Translating Exercise Science Into Voice Care The basic principles of exercise training for skeletal muscle adaptations have been applied to voice training for some time. To date, the use of the basic principles of muscle training for designing a voice rehabilitation program or advising voice clients about the role of voice rest and modified voice use ... Article
Article  |   November 01, 2010
Translating Exercise Science Into Voice Care
Author Affiliations & Notes
  • Mary J. Sandage
    Department of Kinesiology, Auburn University, Auburn, AL
  • David D. Pascoe
    Department of Kinesiology, Auburn University, Auburn, AL
Article Information
Speech, Voice & Prosody / Articles
Article   |   November 01, 2010
Translating Exercise Science Into Voice Care
SIG 3 Perspectives on Voice and Voice Disorders, November 2010, Vol. 20, 84-89. doi:10.1044/vvd20.3.84
SIG 3 Perspectives on Voice and Voice Disorders, November 2010, Vol. 20, 84-89. doi:10.1044/vvd20.3.84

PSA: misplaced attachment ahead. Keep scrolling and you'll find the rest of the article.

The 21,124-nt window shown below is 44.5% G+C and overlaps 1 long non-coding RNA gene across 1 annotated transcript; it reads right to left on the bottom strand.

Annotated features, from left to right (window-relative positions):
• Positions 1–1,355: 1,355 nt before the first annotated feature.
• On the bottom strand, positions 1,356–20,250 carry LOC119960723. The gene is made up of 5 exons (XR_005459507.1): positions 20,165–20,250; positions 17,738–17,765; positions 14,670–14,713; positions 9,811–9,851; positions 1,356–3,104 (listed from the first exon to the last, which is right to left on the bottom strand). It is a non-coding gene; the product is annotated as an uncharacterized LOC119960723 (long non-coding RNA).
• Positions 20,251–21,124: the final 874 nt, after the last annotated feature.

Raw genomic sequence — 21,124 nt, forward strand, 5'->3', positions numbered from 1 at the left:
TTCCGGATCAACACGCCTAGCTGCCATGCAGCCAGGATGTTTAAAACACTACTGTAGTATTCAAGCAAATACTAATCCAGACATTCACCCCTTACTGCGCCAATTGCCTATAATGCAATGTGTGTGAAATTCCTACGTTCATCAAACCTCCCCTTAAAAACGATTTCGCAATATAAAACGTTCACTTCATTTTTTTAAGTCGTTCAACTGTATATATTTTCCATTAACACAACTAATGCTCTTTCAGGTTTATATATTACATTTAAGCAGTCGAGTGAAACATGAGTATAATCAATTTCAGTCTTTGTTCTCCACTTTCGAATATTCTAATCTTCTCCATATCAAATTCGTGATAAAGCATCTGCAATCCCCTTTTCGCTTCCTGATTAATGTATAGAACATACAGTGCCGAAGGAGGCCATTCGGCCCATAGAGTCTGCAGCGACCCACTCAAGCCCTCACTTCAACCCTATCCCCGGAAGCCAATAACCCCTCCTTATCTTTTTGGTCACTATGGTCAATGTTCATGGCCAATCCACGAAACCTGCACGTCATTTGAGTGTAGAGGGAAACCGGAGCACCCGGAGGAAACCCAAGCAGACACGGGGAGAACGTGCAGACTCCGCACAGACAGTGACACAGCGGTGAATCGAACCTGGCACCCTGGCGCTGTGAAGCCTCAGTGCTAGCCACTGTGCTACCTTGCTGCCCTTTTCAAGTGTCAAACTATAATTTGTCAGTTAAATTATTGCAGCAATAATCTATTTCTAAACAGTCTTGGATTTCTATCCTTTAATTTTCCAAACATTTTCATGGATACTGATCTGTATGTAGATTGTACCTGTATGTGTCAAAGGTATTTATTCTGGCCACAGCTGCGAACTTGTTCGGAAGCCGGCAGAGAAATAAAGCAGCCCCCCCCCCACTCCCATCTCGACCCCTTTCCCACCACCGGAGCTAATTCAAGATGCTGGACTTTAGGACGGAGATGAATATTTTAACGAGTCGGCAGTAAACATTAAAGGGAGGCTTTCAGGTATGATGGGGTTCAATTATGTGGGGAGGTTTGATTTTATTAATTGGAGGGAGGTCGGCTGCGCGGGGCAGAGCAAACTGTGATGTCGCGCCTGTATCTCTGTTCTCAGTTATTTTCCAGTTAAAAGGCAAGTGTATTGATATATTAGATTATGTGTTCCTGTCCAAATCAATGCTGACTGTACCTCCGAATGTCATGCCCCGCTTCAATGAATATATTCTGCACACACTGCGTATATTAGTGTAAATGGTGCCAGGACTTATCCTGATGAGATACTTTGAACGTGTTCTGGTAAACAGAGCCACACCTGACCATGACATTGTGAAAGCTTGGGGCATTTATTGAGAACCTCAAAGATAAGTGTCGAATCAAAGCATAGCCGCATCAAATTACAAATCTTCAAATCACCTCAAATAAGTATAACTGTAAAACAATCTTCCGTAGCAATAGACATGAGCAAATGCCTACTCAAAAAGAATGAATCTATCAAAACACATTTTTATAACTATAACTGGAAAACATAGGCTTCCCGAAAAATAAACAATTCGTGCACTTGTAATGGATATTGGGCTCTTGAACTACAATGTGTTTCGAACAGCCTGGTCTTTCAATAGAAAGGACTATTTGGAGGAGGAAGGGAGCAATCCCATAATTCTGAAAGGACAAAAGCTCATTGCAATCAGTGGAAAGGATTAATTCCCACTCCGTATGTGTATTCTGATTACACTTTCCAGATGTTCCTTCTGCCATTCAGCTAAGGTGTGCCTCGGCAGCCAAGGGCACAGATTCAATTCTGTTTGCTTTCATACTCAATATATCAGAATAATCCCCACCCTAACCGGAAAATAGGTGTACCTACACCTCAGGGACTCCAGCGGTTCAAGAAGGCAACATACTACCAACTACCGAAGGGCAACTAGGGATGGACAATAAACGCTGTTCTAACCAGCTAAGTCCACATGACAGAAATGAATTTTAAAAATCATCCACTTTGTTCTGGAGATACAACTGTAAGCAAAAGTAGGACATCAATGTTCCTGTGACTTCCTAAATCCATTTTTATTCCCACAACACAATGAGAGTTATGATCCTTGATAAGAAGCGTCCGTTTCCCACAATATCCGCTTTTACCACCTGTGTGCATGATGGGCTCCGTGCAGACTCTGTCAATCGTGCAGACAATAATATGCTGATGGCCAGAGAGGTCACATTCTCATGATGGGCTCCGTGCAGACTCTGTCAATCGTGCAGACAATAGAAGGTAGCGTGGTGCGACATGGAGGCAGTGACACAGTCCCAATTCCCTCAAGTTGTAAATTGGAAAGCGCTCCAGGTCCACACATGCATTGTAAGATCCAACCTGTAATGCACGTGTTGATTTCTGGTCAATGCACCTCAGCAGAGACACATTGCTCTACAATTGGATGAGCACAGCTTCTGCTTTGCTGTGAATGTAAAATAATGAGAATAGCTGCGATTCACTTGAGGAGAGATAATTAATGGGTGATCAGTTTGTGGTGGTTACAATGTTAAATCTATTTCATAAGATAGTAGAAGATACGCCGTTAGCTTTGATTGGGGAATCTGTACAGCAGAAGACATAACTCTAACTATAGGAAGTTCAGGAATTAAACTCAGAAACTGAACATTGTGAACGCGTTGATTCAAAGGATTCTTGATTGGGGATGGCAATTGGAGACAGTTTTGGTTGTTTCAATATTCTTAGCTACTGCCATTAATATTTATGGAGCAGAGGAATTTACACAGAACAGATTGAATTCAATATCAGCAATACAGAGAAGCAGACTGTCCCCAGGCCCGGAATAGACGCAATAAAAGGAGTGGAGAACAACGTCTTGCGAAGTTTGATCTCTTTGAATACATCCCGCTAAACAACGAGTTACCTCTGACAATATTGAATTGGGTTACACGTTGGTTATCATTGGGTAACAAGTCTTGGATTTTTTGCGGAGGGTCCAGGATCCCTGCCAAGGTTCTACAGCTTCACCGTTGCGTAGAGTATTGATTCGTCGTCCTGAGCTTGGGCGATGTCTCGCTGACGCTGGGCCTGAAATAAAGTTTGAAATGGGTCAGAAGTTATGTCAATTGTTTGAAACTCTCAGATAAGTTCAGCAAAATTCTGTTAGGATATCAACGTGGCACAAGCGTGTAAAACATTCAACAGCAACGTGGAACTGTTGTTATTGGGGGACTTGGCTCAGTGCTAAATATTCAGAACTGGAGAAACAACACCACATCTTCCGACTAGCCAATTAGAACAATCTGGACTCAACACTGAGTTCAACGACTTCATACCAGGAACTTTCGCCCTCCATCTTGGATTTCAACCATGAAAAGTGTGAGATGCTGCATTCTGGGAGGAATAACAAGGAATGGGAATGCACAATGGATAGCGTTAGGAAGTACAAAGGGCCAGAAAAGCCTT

The basic principles of exercise training for skeletal muscle adaptations have been applied to voice training for some time. To date, the use of the basic principles of muscle training for designing a voice rehabilitation program or advising voice clients about the role of voice rest and modified voice use following surgical intervention has not been well developed. Voice training is a complex process of skill acquisition through application of motor learning principles and the concurrent coordinated use of many physiologic systems. However, the translation of exercise science literature to voice training and recovery needs to be undertaken with caution, because the function and performance of laryngeal skeletal muscle can be different from those of skeletal muscles used for other types of movement. This discussion will be confined to the basic adaptations of the muscle tissue itself. A brief review of basic principles of muscle training as understood for skeletal muscle will be followed by a more extensive discussion of the neurologic, metabolic, and physiologic adaptations of muscle training and detraining. Translation of this body of literature will be considered in the contexts of post-surgical voice recovery, voice rehabilitation, and maintenance of professional voice requirements.

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